Adding it up this way you have (not counting the equations involving K) 3 equations (including the one associated with the experiments) and 6 variables (including $G_0,H_0$). You thus have 3 independent variables and need 3 dimensional data points. Knowing only $H_0$ and $G_0$ per experiment is not enough.

What you can do is also pick one of $G,H,GH,G2H$ as an additonal "parameter" and solve for all 3 which minimizes your sum squared error.
That doesn't sound quite right though, very asymmetric. But you would there express the squared error as a function of the three parameters, say $K_1, K_2,$ and $H$ and then set the three partial derivatives to zero and solve.

#### fahraynk

Step 4 should give you a specific value which minimizes the square error. It is not an iterative process but a direct solution so there should be no step 5.

Beyond that it sounds like you have the gist of the method.

Knowing the A's and knowing $H_0$ and $G_0$ you can use your 2nd and 3rd equations with the one from the experiment to elimine three of the four original variables (expressing them in terms of $H_0,G_0$ and one of the four. But you still are light one value from the experimental data.

Adding it up this way you have (not counting the equations involving K) 3 equations (including the one associated with the experiments) and 6 variables (including $G_0,H_0$). You thus have 3 independent variables and need 3 dimensional data points. Knowing only $H_0$ and $G_0$ per experiment is not enough.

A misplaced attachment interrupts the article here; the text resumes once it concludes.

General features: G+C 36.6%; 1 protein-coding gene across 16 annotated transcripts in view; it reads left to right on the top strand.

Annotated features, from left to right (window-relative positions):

What you can do is also pick one of $G,H,GH,G2H$ as an additonal "parameter" and solve for all 3 which minimizes your sum squared error.
That doesn't sound quite right though, very asymmetric. But you would there express the squared error as a function of the three parameters, say $K_1, K_2,$ and $H$ and then set the three partial derivatives to zero and solve.
Can you please tell me what you mean when you said to pick G, H, HG, or H2G as an additional parameter? Do you mean I need to know the value of one of them to solve the system? I am not 100% sure, but I think this is an undetermined system, even if I use the 12 experiments as additional equations.

Does this mean if I can't find an additional condition then there will be infinite solutions for K1 and K2 to minimize the residual?

I was thinking to put all of 4 equations into newtons method :
H G K1 = HG
H *G K2 = H2G
H_0 = H + HG +2H2G
G_0 = G + HG + H2G

And also the 12 experiments of the form :
$$A_0H_{02}=A_1H+A_2HG+A_3H_2G$$

I think newtons method could give me an answer to minimize the error, but I don't know if it is the only answer...

#### jambaugh

Gold Member
Sorry I was away from the forum for so long. I am still not clear on whay you mean by "The experiments are of the form: [equation]."
An experiment should have a procedure which, when repeated, will yield a number of values either of a single variable or of a group of variables.

Which of your variables are the experimental outcomes?

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"Optimization of a nonlinear system"